We've said it before, and we'll say it again: The music streaming industry is crowded. And the only way to survive said crowded industry is to stand out among your competitors.
For Pandora, that now means tying ticket sales into its platform. The music discovery service announced plans to acquire Ticketfly for $450 million. Ticketfly, as you might assume, sells tickets and provides marketing services for entertainment venues and promoters. (Video via Ticketfly)
Put another way, Pandora has every opportunity to make money in ticket sales thanks to its large user base.
And the company claims it's already been doing that: "Pandora sold out tickets for the recent Rolling Stones tour in record time. Demand for ODESZA was so great that additional shows had to be added to the tour."
But we have to wonder, are ticket sales enough of a differentiator for the company to rise above the noise? Most music streaming services seem to focus on discovery and personalization as the things that set them apart. (Video via Apple)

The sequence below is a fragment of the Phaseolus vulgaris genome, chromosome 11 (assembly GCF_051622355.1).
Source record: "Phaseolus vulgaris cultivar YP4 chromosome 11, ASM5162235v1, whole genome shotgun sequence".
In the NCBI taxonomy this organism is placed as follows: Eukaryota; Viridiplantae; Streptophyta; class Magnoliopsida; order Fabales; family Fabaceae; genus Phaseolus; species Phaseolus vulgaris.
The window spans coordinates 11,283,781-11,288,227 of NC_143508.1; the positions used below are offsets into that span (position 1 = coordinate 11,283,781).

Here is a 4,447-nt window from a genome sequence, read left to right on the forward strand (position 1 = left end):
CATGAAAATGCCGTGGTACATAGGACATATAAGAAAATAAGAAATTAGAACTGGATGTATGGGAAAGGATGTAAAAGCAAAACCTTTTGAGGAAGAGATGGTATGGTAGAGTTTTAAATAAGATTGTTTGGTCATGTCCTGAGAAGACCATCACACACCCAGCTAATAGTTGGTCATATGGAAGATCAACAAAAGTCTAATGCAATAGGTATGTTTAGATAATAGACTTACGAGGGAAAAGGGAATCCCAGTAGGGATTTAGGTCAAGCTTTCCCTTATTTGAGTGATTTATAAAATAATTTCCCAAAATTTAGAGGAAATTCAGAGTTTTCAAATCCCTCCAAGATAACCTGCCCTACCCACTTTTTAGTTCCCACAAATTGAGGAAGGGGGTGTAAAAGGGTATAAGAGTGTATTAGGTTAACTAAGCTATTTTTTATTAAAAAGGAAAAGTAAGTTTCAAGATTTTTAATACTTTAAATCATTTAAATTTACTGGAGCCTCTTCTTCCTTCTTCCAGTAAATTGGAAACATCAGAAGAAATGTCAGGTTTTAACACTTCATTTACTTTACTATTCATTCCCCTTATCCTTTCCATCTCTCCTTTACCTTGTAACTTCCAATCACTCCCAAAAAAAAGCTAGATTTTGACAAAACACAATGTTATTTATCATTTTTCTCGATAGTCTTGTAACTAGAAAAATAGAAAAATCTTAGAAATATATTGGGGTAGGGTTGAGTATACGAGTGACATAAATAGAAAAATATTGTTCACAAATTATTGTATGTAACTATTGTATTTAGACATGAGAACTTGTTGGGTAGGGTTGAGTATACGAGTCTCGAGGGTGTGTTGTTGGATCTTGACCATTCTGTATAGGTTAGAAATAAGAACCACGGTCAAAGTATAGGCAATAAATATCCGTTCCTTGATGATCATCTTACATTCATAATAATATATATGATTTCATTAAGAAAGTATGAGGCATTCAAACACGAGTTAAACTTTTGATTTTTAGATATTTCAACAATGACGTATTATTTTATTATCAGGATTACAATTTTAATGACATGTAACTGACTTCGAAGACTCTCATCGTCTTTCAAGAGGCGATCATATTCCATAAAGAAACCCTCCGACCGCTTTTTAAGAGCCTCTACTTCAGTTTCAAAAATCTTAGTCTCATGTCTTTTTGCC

And many now offer on-demand music streaming, where you can search for and listen to any of the songs in the service's library. Pandora, on the other hand, offers radio stations based on your music tastes.
But Pandora has been in the music-discovery game since 2000, which predates many of the music streamers available today.
So with a strong, long-term music-discovery backbone, and a whopping 80 million monthly active users, it's easy to see how Pandora's push into ticket sales could be a successful play for the company.